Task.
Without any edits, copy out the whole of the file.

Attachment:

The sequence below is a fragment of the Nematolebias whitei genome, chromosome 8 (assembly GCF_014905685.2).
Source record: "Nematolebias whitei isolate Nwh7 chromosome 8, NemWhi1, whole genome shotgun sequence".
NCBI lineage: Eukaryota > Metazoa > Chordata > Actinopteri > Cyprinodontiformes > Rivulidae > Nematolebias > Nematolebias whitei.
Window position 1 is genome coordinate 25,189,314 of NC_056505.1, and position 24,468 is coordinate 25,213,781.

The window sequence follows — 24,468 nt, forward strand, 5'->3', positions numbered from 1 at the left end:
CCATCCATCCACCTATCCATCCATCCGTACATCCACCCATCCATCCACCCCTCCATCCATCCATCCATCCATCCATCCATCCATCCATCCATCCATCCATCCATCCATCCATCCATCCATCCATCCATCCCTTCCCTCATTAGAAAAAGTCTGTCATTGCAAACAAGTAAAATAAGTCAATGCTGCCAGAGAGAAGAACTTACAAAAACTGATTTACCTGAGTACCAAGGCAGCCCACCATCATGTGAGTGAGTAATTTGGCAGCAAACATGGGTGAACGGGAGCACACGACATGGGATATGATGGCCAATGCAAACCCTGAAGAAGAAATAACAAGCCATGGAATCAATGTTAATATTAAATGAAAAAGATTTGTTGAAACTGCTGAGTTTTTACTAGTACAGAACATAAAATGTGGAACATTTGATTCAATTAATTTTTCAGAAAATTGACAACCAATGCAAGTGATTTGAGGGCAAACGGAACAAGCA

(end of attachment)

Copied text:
The sequence below is a fragment of the Nematolebias whitei genome, chromosome 8 (assembly GCF_014905685.2).
Source record: "Nematolebias whitei isolate Nwh7 chromosome 8, NemWhi1, whole genome shotgun sequence".
NCBI lineage: Eukaryota > Metazoa > Chordata > Actinopteri > Cyprinodontiformes > Rivulidae > Nematolebias > Nematolebias whitei.
Window position 1 is genome coordinate 25,189,314 of NC_056505.1, and position 24,468 is coordinate 25,213,781.

The window sequence follows — 24,468 nt, forward strand, 5'->3', positions numbered from 1 at the left end:
CCATCCATCCACCTATCCATCCATCCGTACATCCACCCATCCATCCACCCCTCCATCCATCCATCCATCCATCCATCCATCCATCCATCCATCCATCCATCCATCCATCCATCCATCCATCCATCCATCCCTTCCCTCATTAGAAAAAGTCTGTCATTGCAAACAAGTAAAATAAGTCAATGCTGCCAGAGAGAAGAACTTACAAAAACTGATTTACCTGAGTACCAAGGCAGCCCACCATCATGTGAGTGAGTAATTTGGCAGCAAACATGGGTGAACGGGAGCACACGACATGGGATATGATGGCCAATGCAAACCCTGAAGAAGAAATAACAAGCCATGGAATCAATGTTAATATTAAATGAAAAAGATTTGTTGAAACTGCTGAGTTTTTACTAGTACAGAACATAAAATGTGGAACATTTGATTCAATTAATTTTTCAGAAAATTGACAACCAATGCAAGTGATTTGAGGGCAAACGGAACAAGCA